Most new parents comment on the sleep deprivation that goes along with having a newborn baby. As a sleep consultant for over 10 years, a common question is when do babies start sleeping through the night? The short answer is babies start sleeping through the night more regularly around 6 months old. Some formula-fed babies will sleep through the night as early as 4 to 6 months old while some breastfed babies will sleep through the night around 6 to 9 months old. This article will share more details about when babies sleep through the night.
What Is Sleeping Through the Night?
First, I always need to ask what “sleeping through the night” means to you because, for some, they mean to have a baby sleep through the night, including feedings, and others mean sleep straight through 10-12 hours, with no feedings.
For me, “baby sleeping through the night” meant my baby sleeping 10-12 hours without feedings. It was around 4 months old, with both breastfed sons, that they started sleeping pretty much straight through BUT with two feedings at night, so I couldn’t really expect much more than that.
Sleep was not perfect (particularly with my eldest son because why else would I have an entire website about baby sleep?), but it was ten times better once I changed their sleep associations. They both ended up breastfeeding to sleep or wanted to be rocked to sleep all night long. Once I taught them a new way, they were able to sleep in longer stretches.
One thing I know for certain is regardless of whether you think “sleeping through the night” is with or without feedings, it can feel like your baby will never do it.
If it’s not one thing it’s another.
Maybe it’s a feeding, replacing a pacifier, or rocking them to sleep, or perhaps it’s cold in their room. If it’s not cold, maybe it’s hot. Confusing! There are so many reasons babies wake up! That’s the main reason to start sleep training.
When Will Your Baby Sleep Through the Night?
Obviously, I can’t really look into my crystal ball to tell you when YOUR baby will sleep through the night. I can tell you that I’ve heard it all when it comes to doctors telling parents when their baby shouldn’t need anymore night feedings and should be sleeping all night.
I can also tell you that parents who are skeptical that their 3-month old breastfed baby can go without any feedings for 12 hours per night, you should be. 12 hours is a LONG time, even for many adults! And, if your baby is breastfed, they will likely need to eat at night a bit longer than their formula-fed friends.
But, if your baby or toddler is older than 6 months old and waking more than once or twice a night, there is definitely something you can do about it.
Of course, if you are fine with co-sleeping or feeding your toddler at night, then there is nothing much to worry about except the effect on the teeth without brushing and how it can lead to bottle mouth syndrome, in some cases.
The short answer is that NO ONE goes off to college needing a bottle in the middle of the night (at least that I know of), so don’t worry about it “never happening.”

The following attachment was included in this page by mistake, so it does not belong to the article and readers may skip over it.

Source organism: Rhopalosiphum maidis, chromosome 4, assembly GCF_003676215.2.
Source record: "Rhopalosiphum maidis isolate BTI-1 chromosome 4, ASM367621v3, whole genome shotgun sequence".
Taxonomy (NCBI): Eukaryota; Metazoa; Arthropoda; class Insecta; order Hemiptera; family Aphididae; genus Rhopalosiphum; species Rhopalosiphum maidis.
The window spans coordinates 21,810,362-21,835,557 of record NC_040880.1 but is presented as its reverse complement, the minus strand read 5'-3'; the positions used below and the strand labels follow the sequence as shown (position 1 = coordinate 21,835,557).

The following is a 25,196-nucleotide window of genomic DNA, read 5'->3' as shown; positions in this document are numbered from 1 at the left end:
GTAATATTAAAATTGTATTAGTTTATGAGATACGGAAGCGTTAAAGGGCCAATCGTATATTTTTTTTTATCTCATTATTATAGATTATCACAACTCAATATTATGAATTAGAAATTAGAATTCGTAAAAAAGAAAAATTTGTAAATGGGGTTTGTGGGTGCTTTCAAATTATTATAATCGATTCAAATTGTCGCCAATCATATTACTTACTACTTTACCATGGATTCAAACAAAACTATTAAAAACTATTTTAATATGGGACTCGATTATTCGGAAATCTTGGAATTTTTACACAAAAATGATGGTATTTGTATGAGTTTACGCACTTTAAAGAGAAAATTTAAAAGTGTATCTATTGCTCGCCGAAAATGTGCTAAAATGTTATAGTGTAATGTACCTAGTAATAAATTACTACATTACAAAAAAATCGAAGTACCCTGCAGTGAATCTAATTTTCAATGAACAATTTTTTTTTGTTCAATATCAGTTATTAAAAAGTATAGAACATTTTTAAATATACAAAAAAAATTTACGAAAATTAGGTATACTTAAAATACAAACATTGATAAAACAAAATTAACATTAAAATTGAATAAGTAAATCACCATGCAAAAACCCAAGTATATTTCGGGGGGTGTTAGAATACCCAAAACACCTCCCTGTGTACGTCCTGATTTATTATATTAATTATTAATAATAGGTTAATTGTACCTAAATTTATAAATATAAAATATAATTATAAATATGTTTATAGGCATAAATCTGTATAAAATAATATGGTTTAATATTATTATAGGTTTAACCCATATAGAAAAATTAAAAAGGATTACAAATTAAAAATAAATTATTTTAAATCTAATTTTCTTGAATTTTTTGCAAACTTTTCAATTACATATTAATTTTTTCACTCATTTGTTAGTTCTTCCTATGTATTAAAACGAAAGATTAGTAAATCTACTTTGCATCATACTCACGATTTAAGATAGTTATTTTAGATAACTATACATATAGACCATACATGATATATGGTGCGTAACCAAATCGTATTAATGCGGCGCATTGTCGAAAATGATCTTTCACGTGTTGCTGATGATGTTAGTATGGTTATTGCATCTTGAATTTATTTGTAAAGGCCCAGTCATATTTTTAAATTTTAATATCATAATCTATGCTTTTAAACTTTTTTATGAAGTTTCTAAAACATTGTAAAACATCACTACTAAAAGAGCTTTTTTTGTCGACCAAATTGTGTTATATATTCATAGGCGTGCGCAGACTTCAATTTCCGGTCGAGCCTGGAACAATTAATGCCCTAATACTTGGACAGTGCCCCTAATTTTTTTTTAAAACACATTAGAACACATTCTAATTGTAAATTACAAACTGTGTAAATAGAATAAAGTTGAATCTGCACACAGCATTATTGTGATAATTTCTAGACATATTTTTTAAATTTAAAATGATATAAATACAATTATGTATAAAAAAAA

What Do Sleep Experts Say?
If your definition of sleeping through the night is with feedings, your baby can sleep through the night by 4 to 6 months, usually, on average. If you mean straight through without feedings, most can be night-weaned by around 6-9 months old sometimes as late as 12 months or beyond. The “experts” all vary and offer conflicting advice:
- Dr, Sears (The Baby Sleep Book) says night feedings are normal up through 18 months or more.
- Pantley (The No Cry Sleep Solution) agrees.
- Weissbluth (Healthy Sleep Habits, Happy Child) says it’s normal for babies to need 1-2 feedings up through 9 months, and can then be night-weaned.
- Ferber (Solve Your Child’s Sleep Problems) says a baby can go up to 8-10 hours without feeding by 3 months.
- Babywise agrees.
My pediatrician and yours would probably say something different, too. We’ve worked with pediatricians as clients even.
This is why reading all of these different opinions made my head spin and I wrote my own book on baby sleep (to save other parents time and money). No, I don’t have THE answer. I actually keep the option open that YOU can find the answer that works best for you and your baby! Surprise!
If you think your baby or toddler is waking out of habit, then they probably are. Even if you think they are truly hungry, you might have the confidence that if they would just eat more during the day, they’d be able to sleep all night (I recommend at least an attempt at night-weaning once you feel this way). If you believe your baby or toddler “needs” to eat just to fall asleep and not because he’s hungry, then teach them how to sleep without eating.
You know your baby best and the key is not to have the answer (believe me, there is no ONE answer for all of us), the key is to have the tools to teach your baby to sleep more independently and when you have your tools, sleeping through the night will naturally follow when your baby is truly ready.